The synchronicity between the vote for Jorge Mario Bergoglio as the 266th pope of the Catholic Church and the election of Xi Jinping's as the new president of the People's Republic of China is an invitation to reflect on the singular interactions between China and the Vatican.
The world's most populous country, the People's Republic of China (PRC), and the Vatican City State, the smallest member of the United Nations, in what constitutes for both sides an anomaly and a loss, do not have diplomatic relations. The Holy See is one of the 23 sovereign entities that recognize the Republic of China (ROC), de facto, the 23-million people island of Taiwan, and not the PRC.
Both the Catholic Church (1.2 billion followers) and China (1.3 billion citizens) would benefit from the normalization of their relations, but beyond such a rapprochement would be the symbol of a more cohesive international community.
However, the status quo will be difficult to break. The two new leaders have daunting internal challenges to solve, they will also face an ongoing clash of two sovereignties over the appointments of the bishops and, more generally, the complexities inherent with the articulation between a 5,000-year old living civilization and an institution with 2,000 years of history should not be underestimated.
While the determinants of the inertia are obvious, there are nonetheless new factors which might impact the Vatican-China relations. First, the Latin American origin of the Holy Father makes him unique among the successors of Saint Peter, in a world characterized by multipolarity and the growing significance of the South-South relations. His Argentine background is conducive to a more discerning approach toward the world's largest developing country. In highly dynamic upward trends among non-Western countries, China is, after Brazil, Argentina's second trade partner.
Second, and arguably more significant, as the first member of the Society of Jesus to guide the Catholic Church, Francis is familiar with the Jesuits' traditional role of a bridge between China and Europe. Francis Xavier (1506-1552), co-founder of the Society of Jesus and disciple of Ignatius of Loyola (1491-1556), led historical missions in Asia but was never in contact with the Ming Dynasty, it is Alessandro Valignano (1539-1606) and his rare perceptiveness who initiated the Jesuits' direct work in the Chinese world.
Their exchanges with the Confucian literati remained highly productive for 150 years but, in the aftermath of the dispute over the Chinese rites opposing, on one side, the Jesuits and their strategy of accommodation, and, on the other side, the Dominicans and the Franciscans, imperial China and the Church entered a long phase of mistrust.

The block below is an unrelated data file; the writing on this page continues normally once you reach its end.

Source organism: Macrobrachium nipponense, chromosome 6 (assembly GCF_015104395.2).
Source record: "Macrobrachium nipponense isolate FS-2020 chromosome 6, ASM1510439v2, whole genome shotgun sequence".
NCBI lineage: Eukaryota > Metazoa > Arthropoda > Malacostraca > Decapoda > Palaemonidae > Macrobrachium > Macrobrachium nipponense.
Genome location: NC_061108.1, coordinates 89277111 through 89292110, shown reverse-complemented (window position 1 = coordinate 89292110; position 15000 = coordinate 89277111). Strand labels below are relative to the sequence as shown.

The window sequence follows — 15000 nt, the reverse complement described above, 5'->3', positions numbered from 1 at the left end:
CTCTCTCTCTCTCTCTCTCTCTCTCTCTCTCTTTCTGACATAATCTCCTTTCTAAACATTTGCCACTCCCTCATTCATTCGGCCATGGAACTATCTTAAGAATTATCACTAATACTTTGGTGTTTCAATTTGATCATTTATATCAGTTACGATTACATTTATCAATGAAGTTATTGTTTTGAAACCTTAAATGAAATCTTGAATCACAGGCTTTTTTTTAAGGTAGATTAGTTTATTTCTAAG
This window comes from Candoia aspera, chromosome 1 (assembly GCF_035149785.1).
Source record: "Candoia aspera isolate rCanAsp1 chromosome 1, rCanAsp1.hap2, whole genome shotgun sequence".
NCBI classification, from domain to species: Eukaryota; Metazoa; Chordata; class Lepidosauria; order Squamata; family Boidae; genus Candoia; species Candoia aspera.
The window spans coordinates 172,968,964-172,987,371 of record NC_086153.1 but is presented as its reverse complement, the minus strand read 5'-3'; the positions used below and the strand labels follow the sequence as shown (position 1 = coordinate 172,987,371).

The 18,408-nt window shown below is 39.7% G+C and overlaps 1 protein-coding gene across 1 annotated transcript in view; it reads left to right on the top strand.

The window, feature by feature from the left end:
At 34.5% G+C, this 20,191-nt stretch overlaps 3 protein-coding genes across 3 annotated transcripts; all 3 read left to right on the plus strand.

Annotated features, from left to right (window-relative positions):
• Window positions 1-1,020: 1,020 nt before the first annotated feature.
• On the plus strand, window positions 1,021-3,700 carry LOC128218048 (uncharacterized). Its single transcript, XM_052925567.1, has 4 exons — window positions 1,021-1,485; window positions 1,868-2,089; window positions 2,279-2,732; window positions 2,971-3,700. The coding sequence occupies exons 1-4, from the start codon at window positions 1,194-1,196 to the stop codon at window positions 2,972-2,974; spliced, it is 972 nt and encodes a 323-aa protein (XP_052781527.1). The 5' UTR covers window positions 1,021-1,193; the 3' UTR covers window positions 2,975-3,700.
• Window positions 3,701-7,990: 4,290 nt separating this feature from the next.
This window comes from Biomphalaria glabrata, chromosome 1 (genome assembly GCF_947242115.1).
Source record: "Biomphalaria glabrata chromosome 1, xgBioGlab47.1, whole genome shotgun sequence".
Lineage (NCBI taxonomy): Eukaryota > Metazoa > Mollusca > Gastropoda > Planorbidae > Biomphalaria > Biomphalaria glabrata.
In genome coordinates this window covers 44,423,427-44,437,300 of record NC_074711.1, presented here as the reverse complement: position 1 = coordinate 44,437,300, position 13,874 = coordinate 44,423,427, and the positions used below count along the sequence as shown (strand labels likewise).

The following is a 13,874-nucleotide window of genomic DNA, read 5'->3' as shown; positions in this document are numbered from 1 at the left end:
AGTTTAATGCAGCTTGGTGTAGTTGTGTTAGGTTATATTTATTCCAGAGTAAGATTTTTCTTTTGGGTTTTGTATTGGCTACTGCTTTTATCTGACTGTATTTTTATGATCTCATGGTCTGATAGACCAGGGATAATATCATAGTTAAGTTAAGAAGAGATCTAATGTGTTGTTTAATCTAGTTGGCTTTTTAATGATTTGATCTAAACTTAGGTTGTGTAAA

Following the conclave's choice, the Chinese government congratulated the new pope and asked the Vatican to be "practical and flexible" two qualities which are not antithetic with a Jesuit's mind.
In parallel, as the Chinese society is rapidly changing, the way Beijing looks at religion is evolving. Yu Zhengsheng, a standing committee member of the Political Bureau of the Communist Party, chairman of the Chinese People's Political Consultative Conference, spoke at the end of January about religious circles and believers as "positive force" in today's China.
The country's success, confidence and openness grow simultaneously in the same proportion, and, by 2020, as China becomes the world's leading economy, her unprecedented level of integration with the world will certainly impact positively her relations with the Vatican.
In the very short term, the presence of Taiwan's top leader Ma Ying-jeou at the pontiff's inaugural mass complicates the equation between Beijing and the Roman Curia, but Xi and Francis will know how to focus patiently on the long term dynamics.
It is a series of gestures, symbols, "small steps" which will create a favorable climate leading to the normalization, and, in this context, Francis' actions on the canonization of both Matteo Ricci (1552-1610) and his Chinese friend Xu Guangqi (1562-1633) as advocated by the Chinese Jesuit bishop Aloysius Jin Luxian would be both inspiring and useful. The friendship between these two extraordinary scholars remains the perfect example of what can be achieved when the best of the Western tradition cross-fertilizes with the Chinese wisdom.
The Jesuits and their Chinese interlocutors showed the unique value of intellectual and spiritual exchanges, their mutual understanding enriched and humanized the world. By reopening the contacts between the Catholic Church and China, Francis and Xi Jinping would not only revive one of the most significant moments of the dialogue between civilizations but they would also contribute to the solidarity and unity of mankind.
David Gosset is director of the Academia Sinica Europaea at China Europe International Business School (CEIBS), Shanghai, Beijing & Accra, and founder of the Euro-China Forum.